Earlier this year I warned you about the dangers of aspartame-loaded diet sodas. Despite their healthy-lifestyle image they're anything BUT healthy. In fact, researchers have discovered that artificial sweeteners can even cause diabetes.

Now if you missed that issue of Guide to Good Health I know you're probably wondering, "How could that possibly be? They don't even have any sugar in them!"

Well, rest assured, I'm not pulling your leg. And no, I'm not just making this up, either.

Not only did researchers find a link showing artificial sweeteners can cause diabetes, the link was stronger for diet soda drinkers than for those who indulged in the regular full-sugar varieties. It turns out just one cup of the diet stuff a day sent diabetes risk skyrocketing by an astounding 60 percent, according to one study.

And if you're wondering why this is the case you needn't look any further than prime suspect number one, aspartame; because, despite its image as a harmless and helpful tool for dieters, aspartame is anything but.

A study published in the British Journal of Nutrition documented that this supposedly inert artificial sweetener monkeys with blood sugars. A fact confirmed later in a second study in which researchers recording fluctuations in both blood sugars and insulin levels.

Insulin levels shot up

But it turns out aspartame isn't the only artificial sweetener we need to be concerned about. Researchers at Washington University School of Medicine say that the incredibly popular sweetener sucralose (Splenda) can change how your body handles sugar.

It appears that sucralose, like aspartame, is not inert as we've been led to believe. The sweetener does have an effect on our metabolism.

Obese volunteers were divided into two groups and given either water or sucralose to drink. Each of the participants was then given a standard glucose-challenge test to see if combining the sucralose with the simple sugar would have any effect on insulin or blood sugar levels, showing artificial sweeteners can cause diabetes.

And I'm sure you can already see where this is going.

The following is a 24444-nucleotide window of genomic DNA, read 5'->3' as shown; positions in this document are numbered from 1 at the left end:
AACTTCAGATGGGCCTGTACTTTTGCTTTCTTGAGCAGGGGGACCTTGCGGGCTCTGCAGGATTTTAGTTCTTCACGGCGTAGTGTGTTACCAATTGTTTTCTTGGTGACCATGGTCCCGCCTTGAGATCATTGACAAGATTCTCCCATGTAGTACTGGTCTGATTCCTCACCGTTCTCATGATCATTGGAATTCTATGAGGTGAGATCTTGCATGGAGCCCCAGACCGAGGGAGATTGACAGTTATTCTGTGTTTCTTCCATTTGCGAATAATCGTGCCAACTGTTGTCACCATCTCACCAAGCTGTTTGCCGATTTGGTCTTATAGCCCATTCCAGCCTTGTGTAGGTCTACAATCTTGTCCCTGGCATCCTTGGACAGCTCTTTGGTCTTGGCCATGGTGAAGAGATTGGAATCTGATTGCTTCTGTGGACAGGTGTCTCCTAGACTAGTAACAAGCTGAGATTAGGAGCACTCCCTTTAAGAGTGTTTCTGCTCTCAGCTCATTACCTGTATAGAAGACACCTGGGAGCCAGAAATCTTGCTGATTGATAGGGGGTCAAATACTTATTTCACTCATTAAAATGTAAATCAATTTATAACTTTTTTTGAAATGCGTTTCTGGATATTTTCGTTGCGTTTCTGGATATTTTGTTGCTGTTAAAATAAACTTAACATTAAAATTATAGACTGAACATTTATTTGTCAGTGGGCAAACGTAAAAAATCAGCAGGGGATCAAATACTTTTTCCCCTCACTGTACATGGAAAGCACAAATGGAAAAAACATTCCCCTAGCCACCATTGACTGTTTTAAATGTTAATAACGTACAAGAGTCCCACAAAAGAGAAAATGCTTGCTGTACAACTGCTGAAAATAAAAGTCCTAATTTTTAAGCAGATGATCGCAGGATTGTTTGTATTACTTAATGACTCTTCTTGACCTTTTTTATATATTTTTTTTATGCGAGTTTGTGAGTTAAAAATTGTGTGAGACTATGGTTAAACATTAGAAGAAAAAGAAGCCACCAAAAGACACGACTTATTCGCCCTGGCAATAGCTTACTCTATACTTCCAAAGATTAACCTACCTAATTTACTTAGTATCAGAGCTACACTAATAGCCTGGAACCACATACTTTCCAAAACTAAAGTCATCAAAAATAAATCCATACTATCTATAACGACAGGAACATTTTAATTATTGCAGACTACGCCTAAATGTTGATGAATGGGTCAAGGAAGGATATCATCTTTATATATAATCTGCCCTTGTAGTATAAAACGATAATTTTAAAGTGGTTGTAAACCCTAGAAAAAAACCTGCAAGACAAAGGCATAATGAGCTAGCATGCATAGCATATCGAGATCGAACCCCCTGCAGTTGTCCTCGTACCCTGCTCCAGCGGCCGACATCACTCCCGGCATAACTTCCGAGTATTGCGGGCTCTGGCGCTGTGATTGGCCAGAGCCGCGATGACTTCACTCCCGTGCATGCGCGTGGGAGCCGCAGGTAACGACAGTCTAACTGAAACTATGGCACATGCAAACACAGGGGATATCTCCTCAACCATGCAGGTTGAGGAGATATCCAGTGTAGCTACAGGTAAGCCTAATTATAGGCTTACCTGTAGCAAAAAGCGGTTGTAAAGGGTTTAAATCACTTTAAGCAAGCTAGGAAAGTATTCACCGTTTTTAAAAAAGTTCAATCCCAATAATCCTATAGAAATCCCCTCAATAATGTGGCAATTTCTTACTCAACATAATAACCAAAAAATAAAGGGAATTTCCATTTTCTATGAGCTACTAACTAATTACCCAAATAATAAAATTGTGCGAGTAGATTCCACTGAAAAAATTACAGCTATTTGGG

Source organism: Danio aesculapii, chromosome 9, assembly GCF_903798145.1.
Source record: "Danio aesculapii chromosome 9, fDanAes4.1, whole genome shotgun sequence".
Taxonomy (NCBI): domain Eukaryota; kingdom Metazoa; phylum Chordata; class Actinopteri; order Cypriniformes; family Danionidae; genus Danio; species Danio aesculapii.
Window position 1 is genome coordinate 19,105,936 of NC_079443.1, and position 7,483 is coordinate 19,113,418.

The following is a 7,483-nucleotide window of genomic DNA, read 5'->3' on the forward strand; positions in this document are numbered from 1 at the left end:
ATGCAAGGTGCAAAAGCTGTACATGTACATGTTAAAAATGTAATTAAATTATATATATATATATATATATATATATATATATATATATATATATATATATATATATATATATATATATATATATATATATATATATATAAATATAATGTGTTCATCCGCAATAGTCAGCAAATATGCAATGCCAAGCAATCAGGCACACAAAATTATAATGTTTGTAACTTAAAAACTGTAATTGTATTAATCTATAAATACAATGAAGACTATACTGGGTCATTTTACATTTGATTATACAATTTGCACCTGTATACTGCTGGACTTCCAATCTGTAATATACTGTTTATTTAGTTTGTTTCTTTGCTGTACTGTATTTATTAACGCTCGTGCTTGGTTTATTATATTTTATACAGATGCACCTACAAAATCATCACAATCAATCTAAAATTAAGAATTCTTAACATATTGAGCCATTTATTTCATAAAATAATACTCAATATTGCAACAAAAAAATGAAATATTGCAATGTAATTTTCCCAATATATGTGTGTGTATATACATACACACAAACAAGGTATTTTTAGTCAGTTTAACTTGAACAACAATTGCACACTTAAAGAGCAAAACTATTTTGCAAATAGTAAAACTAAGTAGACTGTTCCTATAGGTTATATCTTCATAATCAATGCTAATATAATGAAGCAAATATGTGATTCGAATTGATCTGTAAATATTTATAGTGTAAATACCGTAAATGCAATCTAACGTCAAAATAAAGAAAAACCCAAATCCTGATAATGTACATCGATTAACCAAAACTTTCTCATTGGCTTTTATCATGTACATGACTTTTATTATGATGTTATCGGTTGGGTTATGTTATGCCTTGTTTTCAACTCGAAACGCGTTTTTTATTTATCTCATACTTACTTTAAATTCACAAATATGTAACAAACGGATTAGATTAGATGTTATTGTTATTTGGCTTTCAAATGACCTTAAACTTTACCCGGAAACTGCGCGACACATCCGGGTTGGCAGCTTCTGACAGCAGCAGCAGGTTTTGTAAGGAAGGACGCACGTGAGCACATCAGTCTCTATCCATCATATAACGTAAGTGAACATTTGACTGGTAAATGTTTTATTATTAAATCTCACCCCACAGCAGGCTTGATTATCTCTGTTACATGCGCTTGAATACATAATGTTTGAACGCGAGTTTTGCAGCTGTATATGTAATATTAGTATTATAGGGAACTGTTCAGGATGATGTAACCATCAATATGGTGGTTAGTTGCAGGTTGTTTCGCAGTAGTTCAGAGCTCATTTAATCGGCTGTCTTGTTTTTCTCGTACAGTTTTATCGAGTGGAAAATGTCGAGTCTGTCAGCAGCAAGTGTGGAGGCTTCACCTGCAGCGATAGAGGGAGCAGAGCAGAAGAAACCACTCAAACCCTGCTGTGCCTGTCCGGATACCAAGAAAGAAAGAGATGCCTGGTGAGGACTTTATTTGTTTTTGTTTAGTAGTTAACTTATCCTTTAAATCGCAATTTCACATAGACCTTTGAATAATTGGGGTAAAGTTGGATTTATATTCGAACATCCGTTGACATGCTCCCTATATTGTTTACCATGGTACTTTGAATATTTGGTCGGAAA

There was indeed an effect... and it was a surprisingly big one. The sucralose drinkers had higher blood-sugar peaks than the water-only group. But that's not all, their insulin levels also shot up about 20 percent higher as well.

To be doubly sure of their results, the researchers repeated the experiment. But for the second round the groups were switched and the water drinkers got sucralose and the sucralose drinkers were given water. Again the same spikes were seen.

Clearly the body is reacting to sucralose. It's the why that we're not entirely sure about yet... although there are other studies that hint at possible answers.

As I explained earlier this year when I warned you about aspartame's potential effects on blood sugar and insulin, some studies suggest that just the perception that you're eating something sweet could be enough to trick your body into believing it, kicking off blood-sugar changes.

Other animal studies hint that while we were busy trying to fool the sweet food detectors in our mouths we may very well have been missing almost identical receptors in the GI tract and pancreas (the organ responsible for releasing insulin, of course).

Insulin resistance leads to diabetes

More research clearly needs to be done before we have a full handle on why sugar-free artificial sweeteners trigger blood sugar and insulin responses, suggesting that artificial sweeteners cause diabetes. But it's clear that we can't keep treating artificially-sweetened beverages (and foods) like water and expect there to be no consequences.

Constant spikes in insulin can cause your body to become resistant to the hormone. And I don't need to tell you that insulin resistance puts you on the fast track to type-2 diabetes.

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The take away here is a simple one. Artificial sweeteners are wolves in sheep's clothing.

While we don't know exactly how sharp their teeth are yet, things are not looking good, and it's best to kick these questionable chemicals out of your diet for good. If you're looking for a safe no-calorie sweetener try natural stevia instead. And herbal tea and seltzer water make great substitutes for soft drinks.